mole control?

Discussion in 'Pesticide & Herbicide Application' started by dylan, Nov 6, 2002.

  1. dylan

    dylan Member
    Messages: 276

    Hi Everyone
    I had a bit of a different question today from a customer and I was hoping someone out there had a answer.
    He said that for the last 3 years a "lawn care company" was spraying his coniferous shrubs with something to prevent moles from eating the bark off them, under the cover of snow. Last year they did not spray and appearently moles girdled his shrubs. The company has since gone out of business and he is not sure what product they were using. Has anyone heard of such a product or know where I could look this up for interests sake? Thanks
  2. EJK2352

    EJK2352 LawnSite Bronze Member
    Messages: 1,150

    The only sure fire way to get rid of moles is with a trap.
  3. Green Pastures

    Green Pastures LawnSite Silver Member
    Messages: 2,457


    I have to agree 100% with EJK. I have a customer with a severe mole problem, AND on top of that they do not want to kill anything, like a cute furry little animal. I tried the castor oil spraying, killing the grubs, chewing gum in their holes, ground pounders worked pretty good. The only way to rid yourself of them completely is to invest in traps and set them every time you see an active run.
  4. Runner

    Runner LawnSite Fanatic
    Messages: 13,497

    In the first place, I believe that your customer was very badly misinformed. If he has something chewing the bark off of his shrubs, it's something other than moles. You have to be able to identify and know the pest before you can target it. A little research, and I am confident that YOU can come up with a remedy for this for your customer. It's in here!;)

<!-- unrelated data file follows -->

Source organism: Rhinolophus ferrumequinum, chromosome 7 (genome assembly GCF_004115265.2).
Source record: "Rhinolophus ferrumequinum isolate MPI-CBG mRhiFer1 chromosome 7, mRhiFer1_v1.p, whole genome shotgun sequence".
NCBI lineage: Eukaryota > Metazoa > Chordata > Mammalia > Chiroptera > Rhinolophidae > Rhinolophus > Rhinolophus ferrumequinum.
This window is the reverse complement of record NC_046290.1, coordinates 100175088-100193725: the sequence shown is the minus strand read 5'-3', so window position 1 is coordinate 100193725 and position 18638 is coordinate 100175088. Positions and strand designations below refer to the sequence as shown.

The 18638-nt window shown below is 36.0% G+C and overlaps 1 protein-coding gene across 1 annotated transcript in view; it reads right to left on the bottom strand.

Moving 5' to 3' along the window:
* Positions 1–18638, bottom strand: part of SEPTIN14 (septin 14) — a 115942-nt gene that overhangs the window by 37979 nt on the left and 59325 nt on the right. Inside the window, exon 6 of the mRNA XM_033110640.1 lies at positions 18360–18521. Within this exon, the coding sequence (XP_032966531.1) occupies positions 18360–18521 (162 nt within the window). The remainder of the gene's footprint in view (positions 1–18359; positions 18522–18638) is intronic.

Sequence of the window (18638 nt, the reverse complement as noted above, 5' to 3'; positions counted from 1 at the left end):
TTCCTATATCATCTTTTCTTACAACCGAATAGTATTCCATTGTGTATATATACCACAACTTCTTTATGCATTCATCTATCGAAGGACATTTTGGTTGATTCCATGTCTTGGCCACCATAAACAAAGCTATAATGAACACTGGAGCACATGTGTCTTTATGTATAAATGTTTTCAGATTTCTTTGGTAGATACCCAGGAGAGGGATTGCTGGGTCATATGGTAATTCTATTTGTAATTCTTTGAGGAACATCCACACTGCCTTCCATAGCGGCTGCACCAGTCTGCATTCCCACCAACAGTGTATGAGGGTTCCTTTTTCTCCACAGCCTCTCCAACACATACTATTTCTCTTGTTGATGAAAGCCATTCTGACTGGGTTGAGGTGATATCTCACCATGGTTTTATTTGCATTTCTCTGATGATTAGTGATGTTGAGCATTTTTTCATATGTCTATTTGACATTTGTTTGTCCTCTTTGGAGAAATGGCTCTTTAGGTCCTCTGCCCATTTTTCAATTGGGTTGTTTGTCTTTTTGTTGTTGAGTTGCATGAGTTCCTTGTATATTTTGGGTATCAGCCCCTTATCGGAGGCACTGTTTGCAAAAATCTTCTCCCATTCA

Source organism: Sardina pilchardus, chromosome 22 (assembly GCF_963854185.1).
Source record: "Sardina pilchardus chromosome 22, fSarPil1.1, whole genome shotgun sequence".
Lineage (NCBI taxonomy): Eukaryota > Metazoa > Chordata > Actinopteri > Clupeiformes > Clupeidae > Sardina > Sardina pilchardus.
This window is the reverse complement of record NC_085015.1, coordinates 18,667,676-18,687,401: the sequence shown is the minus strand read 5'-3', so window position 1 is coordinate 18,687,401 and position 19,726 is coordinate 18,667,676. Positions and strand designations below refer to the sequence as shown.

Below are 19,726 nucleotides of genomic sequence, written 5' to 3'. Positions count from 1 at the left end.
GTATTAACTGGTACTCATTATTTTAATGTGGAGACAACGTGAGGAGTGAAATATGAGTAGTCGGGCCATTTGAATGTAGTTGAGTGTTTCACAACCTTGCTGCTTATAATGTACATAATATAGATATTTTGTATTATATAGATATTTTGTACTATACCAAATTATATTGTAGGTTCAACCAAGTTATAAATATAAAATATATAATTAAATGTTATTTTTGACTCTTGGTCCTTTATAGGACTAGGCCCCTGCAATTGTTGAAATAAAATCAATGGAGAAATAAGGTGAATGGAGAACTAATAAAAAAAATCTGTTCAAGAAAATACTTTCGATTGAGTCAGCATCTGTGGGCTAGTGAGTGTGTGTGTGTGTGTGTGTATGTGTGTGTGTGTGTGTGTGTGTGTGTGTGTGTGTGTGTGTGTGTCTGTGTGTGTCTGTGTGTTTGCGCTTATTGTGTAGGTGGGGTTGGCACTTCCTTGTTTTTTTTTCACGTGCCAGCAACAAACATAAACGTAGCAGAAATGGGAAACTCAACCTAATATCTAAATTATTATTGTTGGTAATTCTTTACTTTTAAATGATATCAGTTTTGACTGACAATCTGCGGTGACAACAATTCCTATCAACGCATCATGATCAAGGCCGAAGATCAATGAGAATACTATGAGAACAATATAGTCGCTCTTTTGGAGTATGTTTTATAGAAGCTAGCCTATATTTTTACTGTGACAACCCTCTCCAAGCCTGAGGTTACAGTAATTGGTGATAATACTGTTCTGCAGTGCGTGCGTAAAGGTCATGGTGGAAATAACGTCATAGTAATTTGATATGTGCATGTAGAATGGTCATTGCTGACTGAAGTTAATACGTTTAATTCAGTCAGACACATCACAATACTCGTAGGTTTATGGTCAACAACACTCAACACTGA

5. f350

    f350 Banned
    from mi
    Messages: 424

    broken glass in the tunnels. a mole is not able to clot there blood, thus bleeding to death
  6. Willdro

    Willdro LawnSite Member
    Messages: 14

    Jerry Baker said stick a rose bush stem in the tunnel, it would scratch the mole and bleed to death.
  7. GroundKprs

    GroundKprs LawnSite Bronze Member
    Messages: 1,969

    Moles are carnivores, they eat insects and worms living underground. The "lawn care company" was not treating moles eating bark. If they were, they had one heck of a gimmick going.

    Most likely they were mice (mice stay on the ground, even under a snow cover) or rabbits (work just above the snow blanket). There are animal repellents to use, but I am not that well versed on them. I have always controlled mice by using D-Con in their runs. If out in the open or near pets, I stake a piece of window screen over the bait, using eavestrough spikes to hold the screen in place. This also keeps birds from eating the bait. Mice like to nest under evergreen shrubs. There they are hidden, and food is just a few inches away.
  8. KLMlawn

    KLMlawn LawnSite Senior Member
    Messages: 443

    To effectively "deter" moles you can spray Castor oil ...20% oil to 80% water in a pump sprayer, then water it in for about 15-20 minutes. This will make them move on for about a month or so, then you have to retreat the prop ... good easy safe way to make extra money.
  9. dylan

    dylan Member
    Messages: 276

    Thanks for all the replys.
    I've been looking at some university webpages and their information matches everyone elses. Moles only eat insects and worms. They can up to tunnel 15' per hour in search of food and the maze that they leave can become inhabited by mice who strip the bark from trees.
  10. JasperStorm

    JasperStorm LawnSite Member
    from WA
    Messages: 71

    Victor "Out o' Sight" mole traps are the best. "Spear type" traps are no good.

    The "Out o' Sight" traps pinch the little b@stards, breaking their spines. There is no gore involved. If, while removing the expired mole, you still find yourself wincing, you may want to prance over to a new line of work, such as flower arranging or interior design.

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